March 30, 1927

CON

Richard Bedford Bennett

Conservative (1867-1942)

Mr. BENNETT:

Whose order in council

did the minister say that was?

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LIB

Ernest Lapointe (Minister of Justice and Attorney General of Canada)

Liberal

Mr. LAPOINTE:

It is dated the 5th

February, 1920.

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CON

Richard Bedford Bennett

Conservative (1867-1942)

Mr. BENNETT:

On the recommendation

of whom?

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LIB

Ernest Lapointe (Minister of Justice and Attorney General of Canada)

Liberal

Mr. LAPOINTE:

On the recommendation of the Minister of Justice.

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CON

Richard Bedford Bennett

Conservative (1867-1942)

Mr. BENNETT:

That is what I thought.

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LIB

Ernest Lapointe (Minister of Justice and Attorney General of Canada)

Liberal

Mr. LAPOINTE:

My hon. friend says:

"That is what I thought," but the Minister of Justice did not pass the order in council.

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CON

Richard Bedford Bennett

Conservative (1867-1942)

Mr. BENNETT:

No.

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LIB

Ernest Lapointe (Minister of Justice and Attorney General of Canada)

Liberal

Mr. LAPOINTE:

He recommended it;

it was passed by the government, and the leader of the opposition was a distinguished member of that government. After this was

Imperial Conference-Mr. Lapointe

adopted by the government of that day, steps were taken for the purpose of giving effect to it. A resolution was first introduced into and adopted by parliament; but its language did not suit the officers of the crown in England, and I myself two or three years ago introduced a new resolution, the language of which had been agreed to in both England and Canada. Unfortunately that resolution was amended by the Senate in a way that made it quite unworkable; but we have the assurance that when an address is sent by the Dominion of Canada to the Imperial parliament, we shall obtain that change. The reason why no step has been taken in that direction this year is because this question of extra-territorial jurisdiction is submitted to a committee and there is no reason why we should precipitate ourselves in the matter.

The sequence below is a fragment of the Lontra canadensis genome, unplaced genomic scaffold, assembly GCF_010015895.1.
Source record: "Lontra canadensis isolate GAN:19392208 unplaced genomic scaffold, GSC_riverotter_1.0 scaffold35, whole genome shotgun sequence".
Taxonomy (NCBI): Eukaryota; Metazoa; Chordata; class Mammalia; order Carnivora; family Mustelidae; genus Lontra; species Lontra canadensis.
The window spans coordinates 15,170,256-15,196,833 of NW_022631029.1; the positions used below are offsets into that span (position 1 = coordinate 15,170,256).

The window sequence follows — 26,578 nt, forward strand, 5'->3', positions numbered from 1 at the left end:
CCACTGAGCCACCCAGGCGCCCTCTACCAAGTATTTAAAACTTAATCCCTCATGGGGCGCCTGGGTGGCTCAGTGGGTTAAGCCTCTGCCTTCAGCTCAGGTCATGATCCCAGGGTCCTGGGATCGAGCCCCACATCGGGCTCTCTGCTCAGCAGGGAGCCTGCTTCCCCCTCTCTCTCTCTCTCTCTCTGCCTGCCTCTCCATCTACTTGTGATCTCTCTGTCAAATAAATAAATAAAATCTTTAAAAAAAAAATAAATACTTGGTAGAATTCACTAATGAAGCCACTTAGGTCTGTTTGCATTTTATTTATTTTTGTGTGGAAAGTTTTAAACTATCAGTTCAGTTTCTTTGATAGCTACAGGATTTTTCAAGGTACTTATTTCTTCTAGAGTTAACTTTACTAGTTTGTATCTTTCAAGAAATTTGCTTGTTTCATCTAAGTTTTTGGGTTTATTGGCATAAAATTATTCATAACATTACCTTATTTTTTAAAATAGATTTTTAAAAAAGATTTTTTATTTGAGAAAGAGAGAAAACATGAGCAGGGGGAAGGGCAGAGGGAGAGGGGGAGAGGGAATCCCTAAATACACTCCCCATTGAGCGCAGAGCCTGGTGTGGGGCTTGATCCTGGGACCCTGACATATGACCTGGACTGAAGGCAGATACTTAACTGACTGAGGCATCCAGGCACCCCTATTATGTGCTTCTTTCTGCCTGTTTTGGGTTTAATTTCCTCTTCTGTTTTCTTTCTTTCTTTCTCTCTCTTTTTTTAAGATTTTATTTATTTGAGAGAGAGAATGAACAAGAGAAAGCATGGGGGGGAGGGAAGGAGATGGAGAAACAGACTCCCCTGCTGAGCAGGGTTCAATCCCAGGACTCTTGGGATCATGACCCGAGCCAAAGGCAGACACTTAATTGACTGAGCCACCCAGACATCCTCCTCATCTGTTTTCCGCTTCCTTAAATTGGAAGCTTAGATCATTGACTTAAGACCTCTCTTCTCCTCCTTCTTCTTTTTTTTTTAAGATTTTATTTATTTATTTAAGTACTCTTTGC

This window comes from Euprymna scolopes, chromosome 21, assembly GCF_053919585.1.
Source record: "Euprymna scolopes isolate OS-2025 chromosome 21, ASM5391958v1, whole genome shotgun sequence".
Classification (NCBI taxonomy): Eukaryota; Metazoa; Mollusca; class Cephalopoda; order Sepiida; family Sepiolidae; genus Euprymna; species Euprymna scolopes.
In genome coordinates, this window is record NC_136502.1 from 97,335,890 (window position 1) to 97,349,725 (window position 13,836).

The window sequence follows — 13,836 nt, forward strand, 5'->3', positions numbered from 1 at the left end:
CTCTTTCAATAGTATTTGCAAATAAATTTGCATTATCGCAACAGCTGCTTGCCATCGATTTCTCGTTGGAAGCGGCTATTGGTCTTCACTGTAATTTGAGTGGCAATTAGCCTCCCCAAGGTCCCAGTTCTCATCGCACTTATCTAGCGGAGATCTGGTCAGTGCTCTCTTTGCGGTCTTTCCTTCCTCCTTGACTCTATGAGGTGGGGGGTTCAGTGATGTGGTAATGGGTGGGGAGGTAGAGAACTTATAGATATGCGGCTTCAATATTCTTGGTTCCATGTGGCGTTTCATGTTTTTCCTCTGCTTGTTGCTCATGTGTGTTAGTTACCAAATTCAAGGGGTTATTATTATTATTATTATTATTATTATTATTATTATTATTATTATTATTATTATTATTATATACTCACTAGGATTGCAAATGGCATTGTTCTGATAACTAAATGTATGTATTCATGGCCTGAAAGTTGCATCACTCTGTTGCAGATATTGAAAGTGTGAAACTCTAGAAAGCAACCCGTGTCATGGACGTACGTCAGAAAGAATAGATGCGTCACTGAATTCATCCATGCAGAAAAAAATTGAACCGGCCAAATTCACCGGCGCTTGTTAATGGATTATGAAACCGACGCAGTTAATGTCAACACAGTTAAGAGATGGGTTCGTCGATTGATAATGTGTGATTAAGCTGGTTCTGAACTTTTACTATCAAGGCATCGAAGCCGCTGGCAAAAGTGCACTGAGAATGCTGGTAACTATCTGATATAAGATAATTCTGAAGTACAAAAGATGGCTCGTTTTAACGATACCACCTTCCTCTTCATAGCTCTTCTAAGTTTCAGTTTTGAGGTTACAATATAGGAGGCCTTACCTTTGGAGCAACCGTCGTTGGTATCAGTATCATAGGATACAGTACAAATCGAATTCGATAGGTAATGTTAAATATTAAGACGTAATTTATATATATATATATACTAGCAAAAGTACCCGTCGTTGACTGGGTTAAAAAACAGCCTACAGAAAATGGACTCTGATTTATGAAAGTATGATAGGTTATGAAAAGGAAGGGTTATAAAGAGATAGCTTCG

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CON

Charles Hazlitt Cahan

Conservative (1867-1942)

Mr. CAHAN:

What was the nature of the resolution to which the Minister of Justice

referred?

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LIB

Ernest Lapointe (Minister of Justice and Attorney General of Canada)

Liberal

Mr. LAPOINTE:

This is how it reads:

An enactment of the parliament of Canada if expressed to operate extra-territoriaily shall have and be deemed to have had that operation if and in so far as it is a law for or ancillary to the peace, order and good govern ment of Canada.

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CON

Charles Hazlitt Cahan